At the grassroots level there are a lot of freemium options, and there are some solid products already with strong market share. There are many organisations who want something more, they may not be used to paying much, but they know they need a greater solution than what those tools can deliver. When we started to move into different sports we started to see that there’s a lot of different challenges across the board.
As mentioned before, we started seeing that high-performance thinking was flowing down from the elite teams into the grassroots. And that creates a wide range of opportunities for improvement.
That could be simple things like how to standardise and deliver a set of learnings to grassroots coaches and give them tools that are simple, easy to understand, and improves both their enjoyment and the value of the experience for the kids. Then you get into the technical high-performance aspects like GPS tracking, RPE, tracking nutrition and sleep, video analysis.
These tools emerged from high performance and are increasingly used in schools, junior academies and suburban clubs.
How heavily weighted is your client base between grassroots, elite, sporting associations and schools and universities?
We’re fairly evenly-spread in terms of our presence in the grassroots and mid-tier sports, schools and associations.
We have a large number of grassroots clubs and associations. We’ve got a good spread of sports, largest in football but also significantly across over a dozen other sports including athletics, swimming, netball, Australian rules football, rugby union and league.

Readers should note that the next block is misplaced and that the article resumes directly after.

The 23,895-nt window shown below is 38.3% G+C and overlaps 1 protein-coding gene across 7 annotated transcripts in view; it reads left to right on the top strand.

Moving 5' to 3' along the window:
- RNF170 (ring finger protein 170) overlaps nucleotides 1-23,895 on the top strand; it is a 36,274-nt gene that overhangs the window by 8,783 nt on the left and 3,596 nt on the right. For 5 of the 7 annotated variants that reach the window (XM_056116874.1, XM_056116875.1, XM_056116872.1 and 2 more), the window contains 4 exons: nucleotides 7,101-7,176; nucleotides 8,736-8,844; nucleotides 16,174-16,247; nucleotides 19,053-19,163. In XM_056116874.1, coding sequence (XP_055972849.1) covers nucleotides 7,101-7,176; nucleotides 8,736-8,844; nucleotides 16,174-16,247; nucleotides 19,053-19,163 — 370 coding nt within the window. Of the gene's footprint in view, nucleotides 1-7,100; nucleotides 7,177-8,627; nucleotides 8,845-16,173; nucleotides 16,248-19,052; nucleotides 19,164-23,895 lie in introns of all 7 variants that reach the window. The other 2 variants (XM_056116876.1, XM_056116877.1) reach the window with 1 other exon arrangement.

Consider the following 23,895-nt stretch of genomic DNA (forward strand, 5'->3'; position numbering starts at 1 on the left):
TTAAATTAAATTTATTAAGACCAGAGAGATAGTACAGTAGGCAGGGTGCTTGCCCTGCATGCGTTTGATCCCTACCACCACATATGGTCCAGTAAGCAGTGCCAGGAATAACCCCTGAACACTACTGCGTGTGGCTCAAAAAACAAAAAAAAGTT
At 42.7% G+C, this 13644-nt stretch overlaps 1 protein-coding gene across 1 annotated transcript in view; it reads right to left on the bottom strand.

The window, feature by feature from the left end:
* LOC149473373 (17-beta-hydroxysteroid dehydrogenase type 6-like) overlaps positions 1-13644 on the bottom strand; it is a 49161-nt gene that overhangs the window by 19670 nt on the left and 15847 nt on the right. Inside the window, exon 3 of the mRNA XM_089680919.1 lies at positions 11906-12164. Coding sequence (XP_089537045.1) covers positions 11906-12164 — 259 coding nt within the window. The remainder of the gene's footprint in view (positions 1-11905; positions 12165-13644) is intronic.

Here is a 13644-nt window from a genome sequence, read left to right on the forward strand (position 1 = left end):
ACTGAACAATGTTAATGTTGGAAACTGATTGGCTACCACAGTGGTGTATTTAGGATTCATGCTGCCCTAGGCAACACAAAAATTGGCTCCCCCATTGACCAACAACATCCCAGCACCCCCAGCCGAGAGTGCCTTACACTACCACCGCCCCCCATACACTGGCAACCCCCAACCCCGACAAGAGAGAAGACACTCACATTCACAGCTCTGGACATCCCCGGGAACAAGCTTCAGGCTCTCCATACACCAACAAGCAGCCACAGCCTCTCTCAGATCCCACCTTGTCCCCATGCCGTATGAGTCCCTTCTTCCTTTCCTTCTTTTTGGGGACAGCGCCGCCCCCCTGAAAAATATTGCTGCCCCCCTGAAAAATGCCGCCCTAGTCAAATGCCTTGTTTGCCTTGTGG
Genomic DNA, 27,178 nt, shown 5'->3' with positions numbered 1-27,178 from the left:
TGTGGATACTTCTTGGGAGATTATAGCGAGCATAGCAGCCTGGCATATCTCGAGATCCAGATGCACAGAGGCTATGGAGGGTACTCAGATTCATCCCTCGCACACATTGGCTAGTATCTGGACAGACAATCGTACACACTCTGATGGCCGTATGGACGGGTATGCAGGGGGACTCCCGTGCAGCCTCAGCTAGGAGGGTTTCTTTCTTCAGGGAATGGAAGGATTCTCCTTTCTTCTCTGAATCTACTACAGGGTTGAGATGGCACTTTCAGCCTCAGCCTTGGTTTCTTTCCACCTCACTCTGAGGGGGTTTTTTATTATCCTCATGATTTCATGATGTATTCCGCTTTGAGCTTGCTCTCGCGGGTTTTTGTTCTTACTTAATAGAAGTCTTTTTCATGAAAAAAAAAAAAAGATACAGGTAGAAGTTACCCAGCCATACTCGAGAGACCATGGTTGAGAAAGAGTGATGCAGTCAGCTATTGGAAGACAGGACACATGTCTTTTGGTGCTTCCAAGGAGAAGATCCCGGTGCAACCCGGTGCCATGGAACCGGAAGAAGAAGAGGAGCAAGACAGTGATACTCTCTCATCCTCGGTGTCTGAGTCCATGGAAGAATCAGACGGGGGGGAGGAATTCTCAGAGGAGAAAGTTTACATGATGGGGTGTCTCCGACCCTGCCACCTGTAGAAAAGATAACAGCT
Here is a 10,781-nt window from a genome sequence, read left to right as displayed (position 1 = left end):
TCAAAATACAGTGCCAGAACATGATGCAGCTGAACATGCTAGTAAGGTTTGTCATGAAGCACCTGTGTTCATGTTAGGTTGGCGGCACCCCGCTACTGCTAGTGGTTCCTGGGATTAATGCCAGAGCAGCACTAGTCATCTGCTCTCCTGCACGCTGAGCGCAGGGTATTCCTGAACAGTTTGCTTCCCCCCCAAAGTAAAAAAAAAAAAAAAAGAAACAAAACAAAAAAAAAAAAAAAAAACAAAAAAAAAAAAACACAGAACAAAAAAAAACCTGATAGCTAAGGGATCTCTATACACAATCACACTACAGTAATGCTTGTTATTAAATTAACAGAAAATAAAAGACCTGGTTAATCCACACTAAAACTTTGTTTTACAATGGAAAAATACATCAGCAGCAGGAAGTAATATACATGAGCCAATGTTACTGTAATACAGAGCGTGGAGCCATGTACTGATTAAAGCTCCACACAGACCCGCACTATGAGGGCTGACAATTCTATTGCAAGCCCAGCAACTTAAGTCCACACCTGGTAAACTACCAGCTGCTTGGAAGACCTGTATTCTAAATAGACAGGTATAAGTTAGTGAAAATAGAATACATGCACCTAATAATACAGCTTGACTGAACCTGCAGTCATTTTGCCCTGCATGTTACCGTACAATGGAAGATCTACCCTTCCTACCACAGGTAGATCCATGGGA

We have a very solid offering in schools and have some great hallmark clients in that space. If you think about our broader model there’s a large number of athletes in schools. The historical problem has been that sports programs typically sit as a bit of an afterthought in schools and they’re usually beholden to existing school software solutions.
We are a proudly Australian company but also have a lot of client traction in New Zealand and the US.
BP: What depth of interest has there been outside of Australia?
Obviously with the scale of the market, the US is very attractive to us, however as every tech play knows you’ve got to be prepared to put in the time and understand the local needs and how the market works. We’ve had a person on the ground on the west coast for a year, and we’ve got a lot of active pilots in schools, colleges, associations and even clubs despite clubs not being our primary focus in that market.
We’ve had really good reception around the suitability, quality and competitiveness of the product relative to the market. We’ve got two major pilots underway right which would significantly change the shape of the business if they continue to scale as we hope.
We might very well be having a different conversation a year from now!
For us the next year is about delivering great outcomes for the organisations who are partnering with us. We’re enabling clients to achieve things that they literally did not think they could do just a few months ago; that’s very exciting. We’re here for the long haul and we’ll continue to focus on client results to drive our own success.
This article first appeared on Bullpen, a site that focuses on the Australian sports business, sportstech and the sports startup ecosystem.